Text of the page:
(280km, 20,800m total altitude gain[!], max altitude 4,200m)

[6 riding days, 2 voluntary rest days, 2 forced rest days because of a general strike]

Chris 2014-07-02-040v

Day one of who knows how many.

2014-07-02 to Nichiphu 004v

 Chris 2014-07-02-042b

How I learned to stop worrying and love switchbacks.*

2014-07-03 to Bomdila 003v

From a sign on the side of the road

“BRO [Boarder Roads Organization]

Making Broader Roads…

Until Tenga”

 2014-07-05 to Dirang 008v

After Tenga.

2014-07-05 to Dirang 018c

Altitude: 100m —>up to 1800m—>down to 1000m—>up to 2600m—>down to 1400m—>up to 4200m (!)—> down to 2000m—> up to 3000m —> turn around and do it again backwards.

2014-07-07 to Sange 007b

2014-07-07 to Sange 009b

The start of the climb up to Sela Pass, the highest mountain pass road in the Northeast and possibly among the top 5 in India.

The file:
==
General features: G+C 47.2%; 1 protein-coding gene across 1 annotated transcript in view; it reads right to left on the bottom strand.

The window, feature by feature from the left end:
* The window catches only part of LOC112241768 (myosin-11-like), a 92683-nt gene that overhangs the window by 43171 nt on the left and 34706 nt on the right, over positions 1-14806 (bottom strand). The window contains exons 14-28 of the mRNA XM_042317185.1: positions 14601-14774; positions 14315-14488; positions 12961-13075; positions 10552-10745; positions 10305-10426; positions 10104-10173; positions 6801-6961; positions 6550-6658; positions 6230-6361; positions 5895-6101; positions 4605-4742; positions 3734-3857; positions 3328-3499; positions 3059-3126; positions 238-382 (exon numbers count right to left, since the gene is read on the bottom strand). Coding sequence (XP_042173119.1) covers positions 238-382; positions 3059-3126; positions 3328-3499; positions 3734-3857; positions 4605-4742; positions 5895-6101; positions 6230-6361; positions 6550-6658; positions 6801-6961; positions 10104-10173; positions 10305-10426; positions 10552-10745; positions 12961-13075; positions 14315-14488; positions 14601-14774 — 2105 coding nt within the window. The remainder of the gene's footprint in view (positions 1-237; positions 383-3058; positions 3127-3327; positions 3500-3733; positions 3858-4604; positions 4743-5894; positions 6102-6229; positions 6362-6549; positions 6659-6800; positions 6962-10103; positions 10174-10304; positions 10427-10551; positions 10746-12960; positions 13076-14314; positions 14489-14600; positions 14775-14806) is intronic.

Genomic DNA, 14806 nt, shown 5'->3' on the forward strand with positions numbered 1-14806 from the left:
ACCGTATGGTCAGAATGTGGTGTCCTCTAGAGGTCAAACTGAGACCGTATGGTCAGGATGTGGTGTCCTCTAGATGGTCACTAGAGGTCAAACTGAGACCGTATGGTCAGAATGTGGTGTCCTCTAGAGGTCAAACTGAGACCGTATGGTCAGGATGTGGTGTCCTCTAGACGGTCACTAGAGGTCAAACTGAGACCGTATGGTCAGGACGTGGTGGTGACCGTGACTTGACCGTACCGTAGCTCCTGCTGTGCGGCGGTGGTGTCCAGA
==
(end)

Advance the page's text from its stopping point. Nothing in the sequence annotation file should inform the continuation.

2014-07-07 to Sange 019b

Distance from base to top, as the crow flies: 7km.

Distance via road: 40km.

 2014-07-07 to Sange 017b

In Manipur, we met a grandpa who had been with the army engineers working on this road…in the 1960s.  It’s still not done.

2014-07-07 to Sange 018b

 2014-07-07 to Sange 021b

 2014-07-07 to Sange 023b

 2014-07-08 to Jang 030

Fog, another natural hazard.  One of the few times I’ve ever felt grateful for Indian airhorns. 2014-07-08 to Jang 009b

The road had clearly been paved at one point.

 2014-07-08 to Jang 020b

A brief reprieve from the mud.

2014-07-08 to Jang 023b